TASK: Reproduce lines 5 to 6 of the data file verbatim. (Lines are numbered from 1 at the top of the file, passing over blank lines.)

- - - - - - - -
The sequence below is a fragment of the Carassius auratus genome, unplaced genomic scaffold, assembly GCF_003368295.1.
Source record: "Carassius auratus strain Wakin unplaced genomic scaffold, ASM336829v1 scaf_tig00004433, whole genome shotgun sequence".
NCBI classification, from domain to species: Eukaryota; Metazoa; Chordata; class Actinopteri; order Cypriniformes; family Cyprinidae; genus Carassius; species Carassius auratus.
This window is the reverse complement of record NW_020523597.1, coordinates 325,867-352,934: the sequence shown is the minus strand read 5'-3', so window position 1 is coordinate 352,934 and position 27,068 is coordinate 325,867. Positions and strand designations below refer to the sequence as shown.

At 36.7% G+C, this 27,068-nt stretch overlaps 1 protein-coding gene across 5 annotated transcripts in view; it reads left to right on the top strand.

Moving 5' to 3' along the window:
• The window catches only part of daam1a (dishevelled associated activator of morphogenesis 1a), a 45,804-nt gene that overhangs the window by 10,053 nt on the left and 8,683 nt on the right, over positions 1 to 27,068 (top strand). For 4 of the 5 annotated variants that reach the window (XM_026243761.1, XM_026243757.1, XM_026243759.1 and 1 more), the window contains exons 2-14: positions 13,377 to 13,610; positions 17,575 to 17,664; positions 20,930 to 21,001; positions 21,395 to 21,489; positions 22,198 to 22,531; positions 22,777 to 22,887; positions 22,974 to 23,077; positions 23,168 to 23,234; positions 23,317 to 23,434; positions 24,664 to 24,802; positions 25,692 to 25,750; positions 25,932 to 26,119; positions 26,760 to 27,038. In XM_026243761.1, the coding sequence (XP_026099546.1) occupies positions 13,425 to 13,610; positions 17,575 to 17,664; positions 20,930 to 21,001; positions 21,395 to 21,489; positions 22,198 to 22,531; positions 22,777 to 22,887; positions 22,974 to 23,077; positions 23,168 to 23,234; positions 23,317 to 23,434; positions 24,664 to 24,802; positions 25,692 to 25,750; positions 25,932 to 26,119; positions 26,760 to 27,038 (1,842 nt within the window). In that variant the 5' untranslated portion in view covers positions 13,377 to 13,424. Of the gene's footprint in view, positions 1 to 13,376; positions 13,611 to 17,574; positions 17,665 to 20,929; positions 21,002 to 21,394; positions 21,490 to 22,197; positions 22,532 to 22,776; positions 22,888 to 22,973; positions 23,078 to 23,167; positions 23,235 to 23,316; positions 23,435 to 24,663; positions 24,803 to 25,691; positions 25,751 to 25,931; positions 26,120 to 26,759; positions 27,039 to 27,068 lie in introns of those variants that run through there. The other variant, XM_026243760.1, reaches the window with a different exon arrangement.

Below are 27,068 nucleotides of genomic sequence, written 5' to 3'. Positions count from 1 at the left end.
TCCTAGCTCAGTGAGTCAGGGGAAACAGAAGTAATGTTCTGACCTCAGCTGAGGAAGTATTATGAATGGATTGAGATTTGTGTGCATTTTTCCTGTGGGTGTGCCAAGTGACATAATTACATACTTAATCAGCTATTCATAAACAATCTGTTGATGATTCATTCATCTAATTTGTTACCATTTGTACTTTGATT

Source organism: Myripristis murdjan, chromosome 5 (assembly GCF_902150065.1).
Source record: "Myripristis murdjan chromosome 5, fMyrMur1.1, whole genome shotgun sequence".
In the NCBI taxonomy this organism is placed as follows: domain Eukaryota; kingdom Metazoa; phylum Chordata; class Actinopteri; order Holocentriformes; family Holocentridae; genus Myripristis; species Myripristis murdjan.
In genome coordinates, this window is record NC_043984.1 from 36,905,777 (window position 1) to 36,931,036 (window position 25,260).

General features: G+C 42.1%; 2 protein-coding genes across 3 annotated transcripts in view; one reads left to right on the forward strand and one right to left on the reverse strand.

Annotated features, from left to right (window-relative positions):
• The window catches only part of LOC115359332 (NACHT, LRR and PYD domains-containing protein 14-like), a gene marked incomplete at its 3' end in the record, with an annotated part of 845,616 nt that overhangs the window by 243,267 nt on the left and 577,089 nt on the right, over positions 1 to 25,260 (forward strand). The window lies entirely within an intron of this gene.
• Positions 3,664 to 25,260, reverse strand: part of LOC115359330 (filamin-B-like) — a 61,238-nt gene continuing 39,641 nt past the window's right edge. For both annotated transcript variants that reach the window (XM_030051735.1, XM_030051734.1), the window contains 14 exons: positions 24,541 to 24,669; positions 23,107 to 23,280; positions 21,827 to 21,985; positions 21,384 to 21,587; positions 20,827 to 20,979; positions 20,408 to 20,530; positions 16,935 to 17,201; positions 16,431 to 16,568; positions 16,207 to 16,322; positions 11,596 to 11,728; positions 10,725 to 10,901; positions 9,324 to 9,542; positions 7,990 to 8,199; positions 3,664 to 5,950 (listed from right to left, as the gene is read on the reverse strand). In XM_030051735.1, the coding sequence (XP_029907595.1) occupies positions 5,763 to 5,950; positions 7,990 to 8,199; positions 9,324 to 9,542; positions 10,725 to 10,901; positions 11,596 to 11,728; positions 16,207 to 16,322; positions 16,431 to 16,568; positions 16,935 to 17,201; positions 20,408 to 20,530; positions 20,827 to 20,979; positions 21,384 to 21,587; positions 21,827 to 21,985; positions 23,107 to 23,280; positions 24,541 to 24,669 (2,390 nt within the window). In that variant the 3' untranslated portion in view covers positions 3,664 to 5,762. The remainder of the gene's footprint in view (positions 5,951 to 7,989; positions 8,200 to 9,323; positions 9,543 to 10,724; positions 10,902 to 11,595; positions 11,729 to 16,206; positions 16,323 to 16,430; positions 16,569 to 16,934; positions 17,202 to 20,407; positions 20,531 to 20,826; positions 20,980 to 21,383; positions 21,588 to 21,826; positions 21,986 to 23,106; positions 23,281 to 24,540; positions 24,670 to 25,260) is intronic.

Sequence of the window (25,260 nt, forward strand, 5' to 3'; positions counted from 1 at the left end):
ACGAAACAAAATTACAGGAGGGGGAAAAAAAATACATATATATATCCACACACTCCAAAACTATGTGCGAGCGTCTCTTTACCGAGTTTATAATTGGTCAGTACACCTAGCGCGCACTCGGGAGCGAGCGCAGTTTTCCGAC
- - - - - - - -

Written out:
At 36.7% G+C, this 27,068-nt stretch overlaps 1 protein-coding gene across 5 annotated transcripts in view; it reads left to right on the top strand.

Moving 5' to 3' along the window: